2. Methods 2.1. Trial design & setting This will be a prospective, randomized, unblinded clinical trial to define if the clinical outcomes of patients with osteomyelitis treated with the experimental approach of intravenous antibiotics with an early switch to oral therapy is non—inferior to the current standard approach of intravenous antibiotics for the full duration of therapy.

2.8. Sample Size & Statistical Analysis The null hypothesis for this study will be as follows: H0: πs — πe ≤ —Δ Where πs is the proportion of clinical failures in the intravenous therapy only group, πe is the proportion of clinical failures in the intravenous therapy plus early switch to oral therapy group, and Δ is the non—inferiority margin. The alternative hypothesis will be: HA: πs — πe > —Δ We expect that there will be a 20% clinical failure rate for the primary outcome in both the intravenous antibiotic therapy group and the intravenous antibiotic therapy plus early switch to oral antibiotic therapy group. The study will be powered at 80% with Δ of 0.1. A total of 396 patients will be needed to obtain a 95% confidence interval for the difference in failure rates between the two groups that has a lower limit above —Δ. If the lower limit of this 95% confidence interval for the 10 difference in clinical failure rates between the two arms is above -Δ, non—inferiority will be met. Considering that approximately 15% of patients will be lost during study follow—up, a total of 456 patients will be enroll in the trial to obtain the 396 patients necessary for final analyses.

3. Data Quality Management Plan 3.1. Overview of the Clinical and Translational Research Support Center

The University of Louisville Clinical and Translational Research Support Center (CTRSC) will be responsible for data collection, data quality, and data analysis for this project. The CTRSC ( is a multi—disciplinary team comprised of professionals in medicine, public health, statistics, and computer science. The team has considerable experience managing and supporting single—site and multi—center clinical research studies. Specifically, members of the CTRSC will be responsible for:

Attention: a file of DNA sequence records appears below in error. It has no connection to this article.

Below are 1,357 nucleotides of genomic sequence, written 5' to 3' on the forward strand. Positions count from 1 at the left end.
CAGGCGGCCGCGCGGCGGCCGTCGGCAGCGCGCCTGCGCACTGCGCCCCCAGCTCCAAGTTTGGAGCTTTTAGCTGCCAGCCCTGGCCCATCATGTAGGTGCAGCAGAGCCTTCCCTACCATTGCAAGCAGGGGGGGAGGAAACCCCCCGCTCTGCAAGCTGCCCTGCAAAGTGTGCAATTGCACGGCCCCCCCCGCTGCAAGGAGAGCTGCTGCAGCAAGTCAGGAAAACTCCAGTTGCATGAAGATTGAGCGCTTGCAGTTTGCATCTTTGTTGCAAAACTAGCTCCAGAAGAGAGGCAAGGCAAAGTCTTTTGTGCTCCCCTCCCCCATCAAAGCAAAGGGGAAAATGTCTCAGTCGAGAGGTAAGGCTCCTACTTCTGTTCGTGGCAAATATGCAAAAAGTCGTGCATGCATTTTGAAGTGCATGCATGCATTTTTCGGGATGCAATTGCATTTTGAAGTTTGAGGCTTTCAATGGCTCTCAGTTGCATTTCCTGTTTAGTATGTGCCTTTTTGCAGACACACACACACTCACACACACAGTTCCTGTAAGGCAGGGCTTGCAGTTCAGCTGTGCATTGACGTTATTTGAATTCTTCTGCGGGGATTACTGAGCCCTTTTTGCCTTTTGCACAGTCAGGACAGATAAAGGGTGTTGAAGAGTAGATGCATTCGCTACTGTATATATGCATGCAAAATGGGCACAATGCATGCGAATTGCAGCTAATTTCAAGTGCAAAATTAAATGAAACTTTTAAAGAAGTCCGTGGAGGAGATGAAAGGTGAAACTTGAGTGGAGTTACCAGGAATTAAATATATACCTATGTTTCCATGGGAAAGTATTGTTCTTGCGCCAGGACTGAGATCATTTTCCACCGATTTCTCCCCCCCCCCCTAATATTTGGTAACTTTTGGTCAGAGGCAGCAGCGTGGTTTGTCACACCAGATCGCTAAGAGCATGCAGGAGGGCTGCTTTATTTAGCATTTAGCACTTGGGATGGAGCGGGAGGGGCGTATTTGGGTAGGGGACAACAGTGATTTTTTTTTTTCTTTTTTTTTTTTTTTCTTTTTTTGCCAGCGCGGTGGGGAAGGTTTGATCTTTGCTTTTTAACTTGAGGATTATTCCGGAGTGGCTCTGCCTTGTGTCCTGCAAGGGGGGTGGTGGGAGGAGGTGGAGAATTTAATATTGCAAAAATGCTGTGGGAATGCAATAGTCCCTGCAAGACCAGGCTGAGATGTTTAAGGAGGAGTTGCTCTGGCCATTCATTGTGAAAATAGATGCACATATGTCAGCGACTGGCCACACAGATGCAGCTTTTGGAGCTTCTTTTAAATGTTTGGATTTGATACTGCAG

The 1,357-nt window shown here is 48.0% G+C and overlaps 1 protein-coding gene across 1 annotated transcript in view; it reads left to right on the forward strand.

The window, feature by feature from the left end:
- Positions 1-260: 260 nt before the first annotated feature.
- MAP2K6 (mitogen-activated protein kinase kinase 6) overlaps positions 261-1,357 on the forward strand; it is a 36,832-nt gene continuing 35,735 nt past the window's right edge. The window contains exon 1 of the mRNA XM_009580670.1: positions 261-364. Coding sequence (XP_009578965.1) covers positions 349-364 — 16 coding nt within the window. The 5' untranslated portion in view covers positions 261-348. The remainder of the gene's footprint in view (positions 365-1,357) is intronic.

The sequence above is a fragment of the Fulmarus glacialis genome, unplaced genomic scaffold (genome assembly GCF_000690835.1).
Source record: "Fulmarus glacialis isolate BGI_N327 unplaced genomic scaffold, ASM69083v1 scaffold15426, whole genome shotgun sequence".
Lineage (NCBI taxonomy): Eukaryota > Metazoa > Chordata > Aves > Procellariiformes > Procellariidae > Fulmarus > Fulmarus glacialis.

- Study design

- Development of data collection forms

- Development of study manual 11

- Development of electronic Internet base data entry system

- Providing instruction on use of forms and data entry system

- Development of study database

- Tracking subject enrollment

- Overseeing data transmission

- Providing data management

- Handling data validation

- Protecting confidentiality of data

- Performing feasibility evaluation The data quality team leader for this project will be Dr. Robert Kelley with assistance from Dr. Timothy Wiemken and Dr. Paula Peyrani.

The CTRSC has access to the University of Louisville's high—performance computing cluster, which consists of 312 IBM iDatplex nodes each with two Intel Xeon quad— core processors for 2496 total cores. The cluster is equipped with a variety of statistical and bioinformatics software including SAS, R, Matlab, ClustalW, and Blast, and C, Fortran, Perl, and Python libraries. In addition, the CTRSC has several iMac and IBM—compatible workstations with several data management and analysis packages installed including R, Matlab, SQL Server 2012, SAS, SPSS, Eclipse, Visual Studio .NET 2010, MySQL Server 5.1, Tableau 8.0, and REDCap.

3.2. Purpose of Data Quality Management Plan

The purpose of this data quality management plan is outline the procedures and processes necessary to:

1. Ensure the data collection and data management for the study are conducted in a manner consistent with University of Louisville standards as well as state and federal regulations.

2. Ensure that data collected are accurate and complete when verified against source documents.

3. Provide approaches for early interception and correction of errors in data collection.

4. Identify areas where specific education and training efforts regarding data collection need to be focused.

5. Outline the tools that will be used to monitor and assess data quality.

6. Outline the Data Quality Management Team meeting schedule for this project. 3.3. Data Capture Primary data collection will be performed by a qualified study coordinator(s) who will abstract subject data from the electronic medical record onto a paper case report form. Once the paper case report form is complete, the study coordinator or other designee will enter the data into a secure, web—based clinical data management system.